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'A thoirt leam' vs 'còmhla rium fhin' for 'with me'

Posted: Sun Jul 28, 2019 12:16 pm
by Polygot2017
For the expression 'with me', I have seen both 'a thoirt leam' and 'còmhla rium fhin' in different contexts, and I was wondering what's the difference between these two, and whether they're interchangeable or if each one can only be used in certain circumstances.

For example:

1) I must take food with me - Feumaidh mi biadh a thoirt leam

2) Won't you (come and) have coffee with me? - Nach tèid sibh a ghabhail cofaidh còmhla rium fhin?

Would it be correct to swap 'a thoirt leam' and 'còmhla rium fhin' around in these two sentences, and if not, why not?

Mòran taing!

'A thoirt leam' vs 'còmhla rium fhin' for 'with me'

Posted: Sun Jul 28, 2019 12:42 pm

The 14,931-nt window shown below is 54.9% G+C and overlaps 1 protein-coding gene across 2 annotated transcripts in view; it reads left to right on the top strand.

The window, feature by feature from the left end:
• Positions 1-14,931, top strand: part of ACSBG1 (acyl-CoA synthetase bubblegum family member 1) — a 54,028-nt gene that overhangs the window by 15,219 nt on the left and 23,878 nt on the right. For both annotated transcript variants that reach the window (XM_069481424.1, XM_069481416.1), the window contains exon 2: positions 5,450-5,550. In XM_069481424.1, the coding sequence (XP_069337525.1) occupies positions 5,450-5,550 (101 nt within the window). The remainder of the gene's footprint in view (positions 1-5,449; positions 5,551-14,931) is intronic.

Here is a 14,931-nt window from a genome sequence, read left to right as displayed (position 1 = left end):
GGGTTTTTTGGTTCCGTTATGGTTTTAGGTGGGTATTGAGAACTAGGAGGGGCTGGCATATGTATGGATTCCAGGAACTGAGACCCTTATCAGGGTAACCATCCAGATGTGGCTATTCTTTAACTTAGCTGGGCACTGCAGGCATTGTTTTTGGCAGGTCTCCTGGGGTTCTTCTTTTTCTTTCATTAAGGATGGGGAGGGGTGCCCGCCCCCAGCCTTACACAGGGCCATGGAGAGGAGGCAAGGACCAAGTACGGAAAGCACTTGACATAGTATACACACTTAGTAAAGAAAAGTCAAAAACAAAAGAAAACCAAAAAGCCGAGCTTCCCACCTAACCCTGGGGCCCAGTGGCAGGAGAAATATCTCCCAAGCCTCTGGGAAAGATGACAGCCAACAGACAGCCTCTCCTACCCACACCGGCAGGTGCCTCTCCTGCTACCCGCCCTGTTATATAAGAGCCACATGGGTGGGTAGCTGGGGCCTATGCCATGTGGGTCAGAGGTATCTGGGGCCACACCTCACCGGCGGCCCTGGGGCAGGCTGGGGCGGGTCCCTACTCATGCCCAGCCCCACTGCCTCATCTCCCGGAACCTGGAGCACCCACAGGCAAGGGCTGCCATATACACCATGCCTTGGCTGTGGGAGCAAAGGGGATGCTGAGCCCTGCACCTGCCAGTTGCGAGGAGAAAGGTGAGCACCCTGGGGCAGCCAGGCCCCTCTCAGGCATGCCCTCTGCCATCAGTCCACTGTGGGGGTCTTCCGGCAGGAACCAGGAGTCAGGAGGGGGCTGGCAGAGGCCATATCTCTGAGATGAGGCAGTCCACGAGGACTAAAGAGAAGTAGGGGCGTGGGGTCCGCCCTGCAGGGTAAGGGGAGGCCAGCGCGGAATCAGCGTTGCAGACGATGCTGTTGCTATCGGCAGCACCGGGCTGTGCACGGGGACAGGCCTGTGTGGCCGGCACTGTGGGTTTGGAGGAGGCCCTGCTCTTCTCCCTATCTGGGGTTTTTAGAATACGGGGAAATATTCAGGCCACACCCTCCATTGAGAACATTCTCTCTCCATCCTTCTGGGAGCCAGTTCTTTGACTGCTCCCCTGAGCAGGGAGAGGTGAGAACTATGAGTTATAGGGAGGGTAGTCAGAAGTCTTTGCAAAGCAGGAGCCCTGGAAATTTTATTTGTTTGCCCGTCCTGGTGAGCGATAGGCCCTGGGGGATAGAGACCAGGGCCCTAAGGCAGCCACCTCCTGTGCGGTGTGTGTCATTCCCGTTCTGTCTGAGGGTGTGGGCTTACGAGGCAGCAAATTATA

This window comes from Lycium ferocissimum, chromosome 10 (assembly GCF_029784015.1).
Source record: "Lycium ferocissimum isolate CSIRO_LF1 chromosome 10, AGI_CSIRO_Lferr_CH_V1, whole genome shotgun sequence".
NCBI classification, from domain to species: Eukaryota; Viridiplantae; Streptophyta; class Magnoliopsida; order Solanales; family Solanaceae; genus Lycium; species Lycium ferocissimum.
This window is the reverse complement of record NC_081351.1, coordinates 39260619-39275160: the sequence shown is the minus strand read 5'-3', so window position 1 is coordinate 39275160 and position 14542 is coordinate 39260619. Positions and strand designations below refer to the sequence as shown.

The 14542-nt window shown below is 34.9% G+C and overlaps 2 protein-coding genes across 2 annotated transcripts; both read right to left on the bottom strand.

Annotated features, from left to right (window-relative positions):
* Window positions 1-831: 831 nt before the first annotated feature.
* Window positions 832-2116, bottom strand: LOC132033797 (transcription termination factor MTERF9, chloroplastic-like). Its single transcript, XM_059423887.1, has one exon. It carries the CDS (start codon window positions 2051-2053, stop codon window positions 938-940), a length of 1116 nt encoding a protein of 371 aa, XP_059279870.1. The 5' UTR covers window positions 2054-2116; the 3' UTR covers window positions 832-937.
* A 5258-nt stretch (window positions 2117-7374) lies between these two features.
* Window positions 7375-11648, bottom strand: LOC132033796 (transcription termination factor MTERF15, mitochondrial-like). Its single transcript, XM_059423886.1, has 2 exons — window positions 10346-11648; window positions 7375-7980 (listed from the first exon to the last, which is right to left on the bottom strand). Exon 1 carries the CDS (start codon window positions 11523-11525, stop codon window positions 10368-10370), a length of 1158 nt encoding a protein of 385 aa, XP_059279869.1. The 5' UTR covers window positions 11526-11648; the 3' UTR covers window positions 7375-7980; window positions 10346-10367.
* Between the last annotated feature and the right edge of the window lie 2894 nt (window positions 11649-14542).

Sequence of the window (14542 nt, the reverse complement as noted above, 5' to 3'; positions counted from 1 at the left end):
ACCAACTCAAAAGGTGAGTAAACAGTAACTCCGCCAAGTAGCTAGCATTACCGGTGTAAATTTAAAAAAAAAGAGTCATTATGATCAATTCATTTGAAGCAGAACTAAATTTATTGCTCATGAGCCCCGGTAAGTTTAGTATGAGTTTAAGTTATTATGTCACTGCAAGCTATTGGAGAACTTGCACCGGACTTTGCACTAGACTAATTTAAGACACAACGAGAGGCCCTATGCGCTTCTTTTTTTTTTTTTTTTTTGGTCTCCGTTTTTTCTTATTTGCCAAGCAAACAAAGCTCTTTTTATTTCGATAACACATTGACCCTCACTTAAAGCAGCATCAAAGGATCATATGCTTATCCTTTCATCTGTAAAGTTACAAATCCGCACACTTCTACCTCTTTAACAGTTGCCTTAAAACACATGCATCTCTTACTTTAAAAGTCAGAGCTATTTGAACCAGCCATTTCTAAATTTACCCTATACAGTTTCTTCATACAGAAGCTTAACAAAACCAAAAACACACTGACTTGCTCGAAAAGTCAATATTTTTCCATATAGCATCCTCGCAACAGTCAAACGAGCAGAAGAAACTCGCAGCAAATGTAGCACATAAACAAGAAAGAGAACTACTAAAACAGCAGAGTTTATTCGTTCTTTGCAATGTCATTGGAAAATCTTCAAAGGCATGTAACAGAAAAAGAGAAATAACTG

by akerbeltz
Think of còmhla ri (in its various guises) as "in the company of" rather than simply "with".

'A thoirt leam' vs 'còmhla rium fhin' for 'with me'

Posted: Sun Jul 28, 2019 8:20 pm
by Níall Beag
"ri" has a very active meaning in all its uses, whereas "le" is passive.

If you have coffee with me, I'm drinking coffee too, so I'm active.
But if you coffee with two sugars, the sugar isn't drinking coffee, it's just dissolved and drifting, so it's passive.

Also, "a thoirt leam" includes a verbal noun -- it's take with me; toirt=taking.
"còmhla rium" is an adverb + prepositional pronoun. còmhla=together (approximately... ish…). It's like the co/com of coproducers and compadres. You can't have one coproducer and you can't have one compadre, cos each one needs another!

'A thoirt leam' vs 'còmhla rium fhin' for 'with me'

Posted: Mon Aug 05, 2019 12:10 pm
by GunChleoc
Also, don't forget the accent on the fhìn - it's a long vowel ;)

Other than that, what the others said. As a rule of thumb, you take people còmhla riut and everything else leat.